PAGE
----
Wednesday Wander – Graffiti in the Beauchamp Tower

Wednesday Wander is back! I had a little bit of a break due to work and health turmoil, but it’s a new year, all is well, and it’s time to wander again. This week I’m taking a closer look at a part of the Tower Of London. I’ve written about the Tower before, and looked at some of the many doors, but it is a place so rich in history and significant buildings that I could probably write another half dozen posts and not cover it.

This week I’m wandering into the Beauchamp Tower. It looks and sounds rather a romantic place, but its history, as with many of the Tower buildings, is a sad one. From the 1300s it was used to hold high-ranking prisoners, including the Earl of Warwick (after whom the tower is named), the Dudley brothers, and Lady Jane Grey. Many of the prisoners, being wealthy and well-educated, left their mark upon the walls – this graffiti has been preserved and is now a popular attraction at the Tower.

The Beauchamp Tower overlooks the green where high-ranking prisoners, including Anne Boleyn and Catherine Howard, were executed. Lady Jane Grey watched from this window as her husband, Guildford Dudley, was beheaded, then was taken out and executed herself a short while later. The four Dudley brothers are commemorated within the tower in a piece of ornate carved graffiti, with roses for Ambrose, carnations for Guildford, oak leaves for Robert and honeysuckle for Henry.

Not all prisoners held in the tower were executed, but they must have seen their fair share of horrors through the leaded glass windows, and wondered whether they might be next. Despite the sunshine and the views, it was a cold place, not somewhere you would want to spend a lengthy amount of time. There are said to be ghosts in the Tower of London, and I wouldn’t be surprised if several of them were in the Beauchamp tower…

Thank you for coming on another Wednesday Wander with me – see you next time!

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Thursday Doors – The Bishop’s Door, St Albans Cathedral

IMG_3166A little while ago I posted about a set of doors at St Albans Cathedral, which someone commented ‘were probably the oldest’ set of doors to appear in the Thursday Doors Challenge. Now, I know I have an advantage, as I live in a country where buildings can be a thousand years old. However, this week, I have an even older door.

Also in St Albans Cathedral, the Bishop’s Door is thought to have been made around 1396, and the Great West Doors I featured previously, made around 1420-40, were based on the design of this earlier door. On the top right-hand side of the doorframe is the crest of St Albans, and on the other side the crest of Richard II, king at the time the doors were made. The timber has been well maintained over the years, so is in better condition than the Great West Doors, and the quality of the carving is just beautiful.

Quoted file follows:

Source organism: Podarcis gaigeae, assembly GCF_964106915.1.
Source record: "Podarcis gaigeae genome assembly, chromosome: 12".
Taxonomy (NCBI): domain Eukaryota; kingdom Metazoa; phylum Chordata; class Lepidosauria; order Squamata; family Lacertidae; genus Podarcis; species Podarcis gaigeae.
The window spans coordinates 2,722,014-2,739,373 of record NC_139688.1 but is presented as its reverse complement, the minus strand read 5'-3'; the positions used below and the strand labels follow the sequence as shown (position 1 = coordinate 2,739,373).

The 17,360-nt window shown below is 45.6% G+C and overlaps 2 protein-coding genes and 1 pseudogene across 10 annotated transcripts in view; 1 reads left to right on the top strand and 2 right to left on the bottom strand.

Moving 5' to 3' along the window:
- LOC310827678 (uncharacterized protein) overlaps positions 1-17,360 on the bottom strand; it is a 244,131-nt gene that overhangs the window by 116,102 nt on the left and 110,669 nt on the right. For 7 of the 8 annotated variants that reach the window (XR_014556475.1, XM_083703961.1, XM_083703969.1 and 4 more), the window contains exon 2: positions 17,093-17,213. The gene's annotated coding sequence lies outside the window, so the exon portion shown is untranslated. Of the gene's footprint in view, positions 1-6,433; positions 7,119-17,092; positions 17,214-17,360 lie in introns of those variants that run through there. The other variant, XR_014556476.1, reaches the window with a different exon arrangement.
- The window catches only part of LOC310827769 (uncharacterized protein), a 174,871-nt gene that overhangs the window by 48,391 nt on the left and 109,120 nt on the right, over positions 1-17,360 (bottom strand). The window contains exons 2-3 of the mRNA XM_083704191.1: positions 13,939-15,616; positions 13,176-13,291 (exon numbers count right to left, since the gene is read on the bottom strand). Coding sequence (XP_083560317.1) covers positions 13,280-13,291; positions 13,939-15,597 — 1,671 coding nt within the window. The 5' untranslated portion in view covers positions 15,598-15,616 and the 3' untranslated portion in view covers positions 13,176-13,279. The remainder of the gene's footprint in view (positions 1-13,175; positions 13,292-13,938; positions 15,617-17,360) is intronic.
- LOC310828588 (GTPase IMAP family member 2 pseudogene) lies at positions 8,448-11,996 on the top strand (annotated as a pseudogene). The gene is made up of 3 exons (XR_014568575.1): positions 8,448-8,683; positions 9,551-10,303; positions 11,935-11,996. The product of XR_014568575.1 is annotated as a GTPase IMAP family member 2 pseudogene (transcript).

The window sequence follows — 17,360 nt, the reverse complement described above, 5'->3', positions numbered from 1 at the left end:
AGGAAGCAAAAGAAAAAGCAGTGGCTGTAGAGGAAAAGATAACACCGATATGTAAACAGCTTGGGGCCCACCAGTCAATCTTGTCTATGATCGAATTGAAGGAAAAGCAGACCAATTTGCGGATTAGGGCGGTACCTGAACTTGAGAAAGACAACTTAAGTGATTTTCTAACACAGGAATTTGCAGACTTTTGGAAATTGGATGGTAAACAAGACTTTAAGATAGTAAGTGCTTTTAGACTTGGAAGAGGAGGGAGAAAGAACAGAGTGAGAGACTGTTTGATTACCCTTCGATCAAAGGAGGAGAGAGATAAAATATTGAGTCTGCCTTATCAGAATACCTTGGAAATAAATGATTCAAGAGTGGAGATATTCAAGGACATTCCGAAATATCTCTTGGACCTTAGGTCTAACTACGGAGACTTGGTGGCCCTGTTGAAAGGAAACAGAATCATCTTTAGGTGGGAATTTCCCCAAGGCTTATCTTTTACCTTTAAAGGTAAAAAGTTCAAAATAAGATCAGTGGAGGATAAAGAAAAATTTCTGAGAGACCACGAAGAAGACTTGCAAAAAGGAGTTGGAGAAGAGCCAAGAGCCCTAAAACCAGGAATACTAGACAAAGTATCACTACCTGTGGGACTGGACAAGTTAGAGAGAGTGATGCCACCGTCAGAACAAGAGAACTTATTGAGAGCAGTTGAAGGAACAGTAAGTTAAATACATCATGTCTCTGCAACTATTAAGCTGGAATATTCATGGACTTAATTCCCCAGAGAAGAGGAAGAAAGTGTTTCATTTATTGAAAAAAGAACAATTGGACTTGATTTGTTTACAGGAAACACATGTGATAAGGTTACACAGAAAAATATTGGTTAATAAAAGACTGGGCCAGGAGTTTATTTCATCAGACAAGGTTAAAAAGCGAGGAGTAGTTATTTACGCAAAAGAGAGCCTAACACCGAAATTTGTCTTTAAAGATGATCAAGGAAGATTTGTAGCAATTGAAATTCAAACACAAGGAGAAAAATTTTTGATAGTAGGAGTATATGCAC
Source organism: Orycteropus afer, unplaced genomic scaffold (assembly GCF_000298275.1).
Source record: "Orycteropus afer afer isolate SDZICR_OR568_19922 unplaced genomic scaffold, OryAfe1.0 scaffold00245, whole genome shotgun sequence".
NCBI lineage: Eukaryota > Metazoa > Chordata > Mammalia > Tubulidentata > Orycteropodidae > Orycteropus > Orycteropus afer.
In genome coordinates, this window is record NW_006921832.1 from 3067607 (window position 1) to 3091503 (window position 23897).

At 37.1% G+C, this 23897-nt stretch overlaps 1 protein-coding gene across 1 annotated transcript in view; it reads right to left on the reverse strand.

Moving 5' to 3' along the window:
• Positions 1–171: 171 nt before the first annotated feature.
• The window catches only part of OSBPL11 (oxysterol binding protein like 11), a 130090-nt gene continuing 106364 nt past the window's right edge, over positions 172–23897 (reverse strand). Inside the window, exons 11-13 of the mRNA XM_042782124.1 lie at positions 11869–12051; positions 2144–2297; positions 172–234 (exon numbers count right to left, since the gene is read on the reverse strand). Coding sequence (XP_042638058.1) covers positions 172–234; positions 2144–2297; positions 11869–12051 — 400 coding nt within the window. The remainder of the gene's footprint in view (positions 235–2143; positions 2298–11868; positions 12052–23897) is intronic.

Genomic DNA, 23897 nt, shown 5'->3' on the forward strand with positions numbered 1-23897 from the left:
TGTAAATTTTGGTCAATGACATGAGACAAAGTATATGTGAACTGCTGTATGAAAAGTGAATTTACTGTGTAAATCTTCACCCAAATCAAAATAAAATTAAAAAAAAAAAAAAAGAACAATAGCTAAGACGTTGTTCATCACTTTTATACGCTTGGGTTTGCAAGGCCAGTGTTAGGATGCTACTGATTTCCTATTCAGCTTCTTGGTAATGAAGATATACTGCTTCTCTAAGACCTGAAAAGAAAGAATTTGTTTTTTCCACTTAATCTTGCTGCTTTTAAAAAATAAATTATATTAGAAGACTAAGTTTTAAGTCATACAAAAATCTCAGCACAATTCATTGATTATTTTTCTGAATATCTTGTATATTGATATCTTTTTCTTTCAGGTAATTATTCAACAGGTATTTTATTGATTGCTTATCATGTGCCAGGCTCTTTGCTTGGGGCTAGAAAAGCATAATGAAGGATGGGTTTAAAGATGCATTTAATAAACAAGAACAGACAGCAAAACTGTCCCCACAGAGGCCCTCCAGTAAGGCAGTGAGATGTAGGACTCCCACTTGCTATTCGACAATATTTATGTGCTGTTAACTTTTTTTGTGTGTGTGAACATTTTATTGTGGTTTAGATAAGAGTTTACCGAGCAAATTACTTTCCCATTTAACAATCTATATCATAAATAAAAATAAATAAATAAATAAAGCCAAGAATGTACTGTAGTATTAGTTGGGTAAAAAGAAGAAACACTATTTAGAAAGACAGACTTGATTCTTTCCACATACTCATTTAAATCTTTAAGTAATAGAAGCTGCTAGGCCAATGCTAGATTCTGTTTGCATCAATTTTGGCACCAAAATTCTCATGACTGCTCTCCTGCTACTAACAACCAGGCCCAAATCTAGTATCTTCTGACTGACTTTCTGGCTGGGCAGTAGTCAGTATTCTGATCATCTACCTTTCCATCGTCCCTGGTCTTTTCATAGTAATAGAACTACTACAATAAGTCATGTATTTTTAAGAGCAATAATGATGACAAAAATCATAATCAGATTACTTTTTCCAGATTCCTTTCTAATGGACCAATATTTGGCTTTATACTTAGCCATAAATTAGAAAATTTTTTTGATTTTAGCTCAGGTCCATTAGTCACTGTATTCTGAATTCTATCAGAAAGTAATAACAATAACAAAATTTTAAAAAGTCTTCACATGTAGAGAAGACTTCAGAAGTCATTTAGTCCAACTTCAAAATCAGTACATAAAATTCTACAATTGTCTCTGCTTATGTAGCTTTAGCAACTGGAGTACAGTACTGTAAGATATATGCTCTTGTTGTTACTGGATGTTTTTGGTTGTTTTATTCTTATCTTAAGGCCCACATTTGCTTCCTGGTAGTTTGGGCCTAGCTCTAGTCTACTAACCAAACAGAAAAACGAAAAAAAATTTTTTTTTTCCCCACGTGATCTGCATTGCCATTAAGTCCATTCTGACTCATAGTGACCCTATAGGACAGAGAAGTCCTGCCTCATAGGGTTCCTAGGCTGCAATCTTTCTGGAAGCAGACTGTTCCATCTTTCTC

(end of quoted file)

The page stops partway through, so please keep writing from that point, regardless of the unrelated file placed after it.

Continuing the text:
IMG_3167And here is some more carving – two hundred year old graffiti, scratched into the wall at the left of the door, just above the stone plinth. There are even older examples to be found in the cathedral, some dating back to medieval times, proof that people always like to leave their mark.

IMG_3169This is my entry for Norm 2.0’s weekly Thursday Doors Challenge – for more doors, or to add one of your own, visit Norm’s site and click the link 🙂


Thursday Doors – Camden, London


Here’s my entry to Norm 2.0’s Thursday Doors challenge for this week. There are actually three doors in this photo (plus bonus London double decker bus). The black door is obvious, but there are doors in the two end ‘faces’ as well.

I took this photo in Camden last week, on the way to a gig at The Black Heart. It was dusk, which is why the image is not so bright, but I thought the street art so interesting I had to take a shot.

For more doors, or to add one of your own, visit Norm’s site and click the link.


Thursday Doors – Graffiti in Barcelona

I can’t believe it’s Thursday again already! Those time-management elves seem to be speeding the clocks up even more as the year moves on, or maybe it’s just me. 😉

I’ve missed a couple of Thursday Doors posts in recent weeks – not because I’ve run out of doors, but rather, a bout of flu and a trip down the editing rabbithole have meant that my blog posting has been a little less regular than usual.

Anyway, here we are, it’s Thursday and I have a door.


Actually, I have a couple of doors.


Both of these photos were taken in Barcelona, and the two doors are almost opposite each other in a central part of town. I think what struck me was the juxtaposition of the stickers and graffiti against the old doors and stonework, plus the fact that the graffiti is confined solely to the doors themselves, rather than spreading onto the surrounding walls.

And if you’d like to see some more doors, or maybe add one of your own, head on over to Norm 2.0’s blog and click the link. It’s nice to be back!